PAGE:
Last week I took the train to London and was sat in first class (I book way in advance to get the best deals). The customer service executive asked me if I wanted coffee, I said yes and he poured me half a cup then walked off. I waited for a few minutes rightly or wrongly assuming that he had gone to get some more coffee to complete the job. However, after ten minutes he came back down the aisle and I politely asked if there was any more coffee. I was astounded at what happened next: he actually tutted! Not a small under-the-breath tut, but a full on stare-you-in-the-eyes-how-dare-you-interrupt-my-day tut. With the usual British reserve we are renowned for I calmly let it pass, as I saw no merit in engaging this chap in a lesson on customer service (there are urban myths about what people put in your drink when you cause a fuss).
So where am I going with this? Well… two weeks earlier I’d travelled with the same rail carrier but in standard class (it keeps the cost down on unplanned trips) but on this occasion the customer service executive was magnificent. She smiled, offered alternatives when people asked for stuff she’d run out of on her at-seat catering trolley, and she was humorous – whilst still treating people with respect. However, what impressed me the most was her ability to use her customer service savvy to up-sell. Bacon butties were not on the trolley menu but she took orders for them anyway, checking first for the destination of potential customers to ensure they would have enough time, as it would be about ten minutes from order to delivery. After setting expectations of delivery time she calmly continued her journey, serving other customers on the aisle from her trolley. She then came down the aisle 10 minutes later and delivered 20 bacon butties in our carriage alone – remembering each and every person who had ordered, and where they were sat.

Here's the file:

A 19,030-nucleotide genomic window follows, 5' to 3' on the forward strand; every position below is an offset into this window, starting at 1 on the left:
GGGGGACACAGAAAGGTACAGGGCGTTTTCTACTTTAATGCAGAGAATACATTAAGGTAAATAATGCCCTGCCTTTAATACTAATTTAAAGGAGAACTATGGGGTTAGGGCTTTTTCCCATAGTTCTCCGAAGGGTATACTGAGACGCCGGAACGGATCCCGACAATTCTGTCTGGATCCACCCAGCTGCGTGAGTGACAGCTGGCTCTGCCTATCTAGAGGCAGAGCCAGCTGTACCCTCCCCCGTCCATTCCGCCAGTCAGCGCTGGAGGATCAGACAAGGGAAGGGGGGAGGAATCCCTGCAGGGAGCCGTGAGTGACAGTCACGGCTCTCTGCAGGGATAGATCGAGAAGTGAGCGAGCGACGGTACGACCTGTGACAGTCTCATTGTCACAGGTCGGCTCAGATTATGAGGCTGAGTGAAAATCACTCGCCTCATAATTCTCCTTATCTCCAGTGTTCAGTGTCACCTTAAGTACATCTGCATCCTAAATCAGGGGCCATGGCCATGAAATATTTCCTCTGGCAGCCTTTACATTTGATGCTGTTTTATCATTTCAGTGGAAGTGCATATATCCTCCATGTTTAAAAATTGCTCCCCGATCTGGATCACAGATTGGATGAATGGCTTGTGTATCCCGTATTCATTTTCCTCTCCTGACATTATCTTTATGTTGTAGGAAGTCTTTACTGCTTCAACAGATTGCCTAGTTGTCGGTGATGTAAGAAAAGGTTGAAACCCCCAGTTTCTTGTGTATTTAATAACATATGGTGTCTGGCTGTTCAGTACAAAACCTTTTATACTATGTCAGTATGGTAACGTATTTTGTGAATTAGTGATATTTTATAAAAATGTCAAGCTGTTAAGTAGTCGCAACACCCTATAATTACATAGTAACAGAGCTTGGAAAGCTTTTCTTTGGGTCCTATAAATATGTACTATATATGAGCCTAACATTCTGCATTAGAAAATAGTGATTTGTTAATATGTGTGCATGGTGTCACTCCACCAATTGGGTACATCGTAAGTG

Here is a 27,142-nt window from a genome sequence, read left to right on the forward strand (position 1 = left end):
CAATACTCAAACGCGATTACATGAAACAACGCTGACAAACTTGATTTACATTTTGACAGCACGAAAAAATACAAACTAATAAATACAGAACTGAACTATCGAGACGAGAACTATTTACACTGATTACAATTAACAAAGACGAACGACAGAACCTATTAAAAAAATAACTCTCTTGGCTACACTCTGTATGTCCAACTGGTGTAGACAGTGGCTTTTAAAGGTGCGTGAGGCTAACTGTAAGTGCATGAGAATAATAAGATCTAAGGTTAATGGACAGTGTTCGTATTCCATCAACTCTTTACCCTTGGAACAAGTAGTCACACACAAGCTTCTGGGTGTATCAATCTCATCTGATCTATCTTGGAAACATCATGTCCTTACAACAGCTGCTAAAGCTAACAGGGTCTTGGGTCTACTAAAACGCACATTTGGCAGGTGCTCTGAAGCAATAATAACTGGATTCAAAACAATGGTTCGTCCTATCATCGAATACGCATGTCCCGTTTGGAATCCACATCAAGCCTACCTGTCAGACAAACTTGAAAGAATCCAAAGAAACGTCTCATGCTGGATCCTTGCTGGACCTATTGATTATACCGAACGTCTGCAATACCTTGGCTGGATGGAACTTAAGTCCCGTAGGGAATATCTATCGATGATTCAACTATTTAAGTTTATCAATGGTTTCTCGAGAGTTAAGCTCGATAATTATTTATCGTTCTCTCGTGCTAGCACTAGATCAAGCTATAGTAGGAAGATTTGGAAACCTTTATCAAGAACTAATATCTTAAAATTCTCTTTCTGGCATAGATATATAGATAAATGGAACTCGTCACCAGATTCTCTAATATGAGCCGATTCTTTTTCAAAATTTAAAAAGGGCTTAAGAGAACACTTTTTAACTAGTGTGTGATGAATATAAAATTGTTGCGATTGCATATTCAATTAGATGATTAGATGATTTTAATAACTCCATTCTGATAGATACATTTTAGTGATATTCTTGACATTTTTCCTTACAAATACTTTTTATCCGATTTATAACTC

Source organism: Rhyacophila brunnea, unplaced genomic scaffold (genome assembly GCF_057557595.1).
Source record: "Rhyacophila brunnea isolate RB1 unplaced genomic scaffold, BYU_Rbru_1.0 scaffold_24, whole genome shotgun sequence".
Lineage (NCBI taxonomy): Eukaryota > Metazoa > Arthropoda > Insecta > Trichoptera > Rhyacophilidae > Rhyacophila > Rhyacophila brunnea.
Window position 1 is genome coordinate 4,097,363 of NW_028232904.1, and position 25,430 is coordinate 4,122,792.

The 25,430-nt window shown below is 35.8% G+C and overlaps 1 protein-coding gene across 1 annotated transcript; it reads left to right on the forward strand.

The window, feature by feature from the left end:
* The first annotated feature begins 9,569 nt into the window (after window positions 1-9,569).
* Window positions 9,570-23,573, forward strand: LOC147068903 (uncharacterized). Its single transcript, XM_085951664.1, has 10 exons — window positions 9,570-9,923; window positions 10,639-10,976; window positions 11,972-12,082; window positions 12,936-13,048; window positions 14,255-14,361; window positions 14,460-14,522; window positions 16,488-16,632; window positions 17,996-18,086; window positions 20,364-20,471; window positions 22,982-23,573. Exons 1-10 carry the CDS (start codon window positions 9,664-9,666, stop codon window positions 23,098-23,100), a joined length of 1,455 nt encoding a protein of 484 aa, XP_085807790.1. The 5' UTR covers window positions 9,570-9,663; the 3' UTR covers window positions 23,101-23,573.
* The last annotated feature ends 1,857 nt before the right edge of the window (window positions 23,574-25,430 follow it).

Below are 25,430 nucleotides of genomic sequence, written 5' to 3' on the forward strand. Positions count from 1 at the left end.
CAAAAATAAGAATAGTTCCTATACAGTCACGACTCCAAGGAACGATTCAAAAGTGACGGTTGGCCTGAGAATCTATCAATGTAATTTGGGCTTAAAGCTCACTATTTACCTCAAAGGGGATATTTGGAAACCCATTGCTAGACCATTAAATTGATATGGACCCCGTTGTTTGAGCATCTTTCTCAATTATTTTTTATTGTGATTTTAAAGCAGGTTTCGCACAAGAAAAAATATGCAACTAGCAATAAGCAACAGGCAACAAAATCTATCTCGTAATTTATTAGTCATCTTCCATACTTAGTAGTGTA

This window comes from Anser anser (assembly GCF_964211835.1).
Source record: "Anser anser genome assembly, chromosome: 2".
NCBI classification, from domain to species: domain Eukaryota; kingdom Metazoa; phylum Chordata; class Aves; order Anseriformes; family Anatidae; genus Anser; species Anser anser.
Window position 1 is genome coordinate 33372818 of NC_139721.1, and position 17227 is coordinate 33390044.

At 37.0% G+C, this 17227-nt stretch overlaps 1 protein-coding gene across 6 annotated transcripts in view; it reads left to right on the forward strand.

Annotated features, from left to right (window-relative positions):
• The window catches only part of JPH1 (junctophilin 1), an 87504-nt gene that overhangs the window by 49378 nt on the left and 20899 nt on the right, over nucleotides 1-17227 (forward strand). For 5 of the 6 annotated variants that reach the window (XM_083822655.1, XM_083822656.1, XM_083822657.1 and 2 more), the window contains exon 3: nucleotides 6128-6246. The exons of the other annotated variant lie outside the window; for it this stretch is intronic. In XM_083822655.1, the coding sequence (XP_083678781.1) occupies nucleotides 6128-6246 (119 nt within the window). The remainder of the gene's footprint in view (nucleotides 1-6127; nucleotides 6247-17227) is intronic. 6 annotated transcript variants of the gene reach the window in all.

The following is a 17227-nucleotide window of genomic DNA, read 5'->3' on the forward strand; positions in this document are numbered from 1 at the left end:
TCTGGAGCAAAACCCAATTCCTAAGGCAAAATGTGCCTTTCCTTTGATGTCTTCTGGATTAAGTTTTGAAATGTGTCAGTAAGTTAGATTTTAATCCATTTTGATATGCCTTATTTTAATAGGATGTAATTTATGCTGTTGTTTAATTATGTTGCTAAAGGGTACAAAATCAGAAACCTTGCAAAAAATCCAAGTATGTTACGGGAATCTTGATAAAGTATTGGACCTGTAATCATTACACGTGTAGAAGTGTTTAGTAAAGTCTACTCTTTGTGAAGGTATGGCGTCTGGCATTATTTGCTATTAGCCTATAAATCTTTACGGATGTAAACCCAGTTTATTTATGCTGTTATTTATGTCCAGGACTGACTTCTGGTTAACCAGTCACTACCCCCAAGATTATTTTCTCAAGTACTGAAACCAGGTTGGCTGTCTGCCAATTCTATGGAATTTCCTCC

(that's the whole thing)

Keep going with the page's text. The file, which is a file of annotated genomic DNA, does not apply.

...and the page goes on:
So what do we learn from this? It’s simple really – how our brands are perceived, remembered and recalled is made or broken by the how we engage with our customers on the front line. Poor service is likely to result in reduced income, whereas an excellent service can drive significant revenue increases via up selling. People buy more when service appears to be above and beyond the ‘norm’.
And all this boils down to consistency of quality. The rail carrier I use was dismal in one instance but magnificent in another. Yet often we only get one chance to impress – be it through the way we answer the phone, present ourselves through our websites, the way we engage through social media, direct mail, or conduct ourselves in client pitches. We should always strive for excellence and give people the quality of service we would ideally expect to receive ourselves.
I’d be interested to hear your stories.